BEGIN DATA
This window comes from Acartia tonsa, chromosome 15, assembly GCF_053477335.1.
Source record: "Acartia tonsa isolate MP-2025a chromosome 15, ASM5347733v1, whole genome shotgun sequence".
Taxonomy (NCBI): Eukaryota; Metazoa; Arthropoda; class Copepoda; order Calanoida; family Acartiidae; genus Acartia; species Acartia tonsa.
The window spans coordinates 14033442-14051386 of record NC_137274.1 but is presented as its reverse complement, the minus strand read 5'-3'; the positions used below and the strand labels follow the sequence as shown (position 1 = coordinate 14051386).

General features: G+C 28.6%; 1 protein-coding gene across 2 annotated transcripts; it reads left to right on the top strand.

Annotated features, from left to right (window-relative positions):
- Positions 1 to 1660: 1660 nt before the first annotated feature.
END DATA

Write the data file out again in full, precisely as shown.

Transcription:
This window comes from Acartia tonsa, chromosome 15, assembly GCF_053477335.1.
Source record: "Acartia tonsa isolate MP-2025a chromosome 15, ASM5347733v1, whole genome shotgun sequence".
Taxonomy (NCBI): Eukaryota; Metazoa; Arthropoda; class Copepoda; order Calanoida; family Acartiidae; genus Acartia; species Acartia tonsa.
The window spans coordinates 14033442-14051386 of record NC_137274.1 but is presented as its reverse complement, the minus strand read 5'-3'; the positions used below and the strand labels follow the sequence as shown (position 1 = coordinate 14051386).

General features: G+C 28.6%; 1 protein-coding gene across 2 annotated transcripts; it reads left to right on the top strand.

Annotated features, from left to right (window-relative positions):
- Positions 1 to 1660: 1660 nt before the first annotated feature.